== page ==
Summary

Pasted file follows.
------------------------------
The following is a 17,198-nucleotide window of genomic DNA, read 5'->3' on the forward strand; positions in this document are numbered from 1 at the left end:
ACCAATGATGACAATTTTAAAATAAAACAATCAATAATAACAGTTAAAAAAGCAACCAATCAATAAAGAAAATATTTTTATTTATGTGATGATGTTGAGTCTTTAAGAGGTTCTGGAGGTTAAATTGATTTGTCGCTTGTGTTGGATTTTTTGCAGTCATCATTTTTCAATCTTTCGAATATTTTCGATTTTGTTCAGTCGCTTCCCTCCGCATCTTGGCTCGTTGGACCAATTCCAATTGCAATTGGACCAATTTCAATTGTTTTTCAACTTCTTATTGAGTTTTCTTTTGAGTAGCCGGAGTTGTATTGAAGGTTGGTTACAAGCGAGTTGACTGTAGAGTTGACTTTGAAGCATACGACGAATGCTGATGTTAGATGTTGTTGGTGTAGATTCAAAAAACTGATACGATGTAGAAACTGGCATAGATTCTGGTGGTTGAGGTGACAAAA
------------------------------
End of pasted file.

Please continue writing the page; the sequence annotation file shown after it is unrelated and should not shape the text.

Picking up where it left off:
Romanticism (also known as the Romantic movement or Romantic era) is an artistic and intellectual movement that originated in Europe towards the end of the 18th century. In most parts of Europe, it was at its peak from approximately 1800 to 1850. Romanticism was characterized by its emphasis on emotion and individualism as well as glorification of the past and nature, preferring the medieval to the classical. Romanticism was partly a reaction to the Industrial Revolution, and the prevailing ideology of the Age of Enlightenment, especially the scientific rationalization of Nature. It was embodied most strongly in the visual arts, music, and literature; it also had a major impact on historiography, education, chess, social sciences, and the natural sciences. It had a significant and complex effect on politics: Romantic thinking influenced conservatism, liberalism, radicalism, and nationalism. The movement emphasized intense emotion as an authentic source of aesthetic experience. It granted a new importance to experiences of sympathy, awe, wonder, and terror, in part by naturalizing such emotions as responses to the "beautiful" and the "sublime". Romantics stressed the nobility of folk art and ancient cultural practices, but also championed radical politics, unconventional behavior, and authentic spontaneity. In contrast to the rationalism and classicism of the Enlightenment, Romanticism revived medievalism and juxtaposed a pastoral conception of a more "authentic" European past with a highly critical view of recent social changes, including urbanization, brought about by the Industrial Revolution. Many Romantic ideals were first articulated by German thinkers in the Sturm und Drang movement, which elevated intuition and emotion above Enlightenment rationalism. The events and ideologies of the French Revolution were also direct influences on the movement; many early Romantics throughout Europe sympathized with the ideals and achievements of French revolutionaries.
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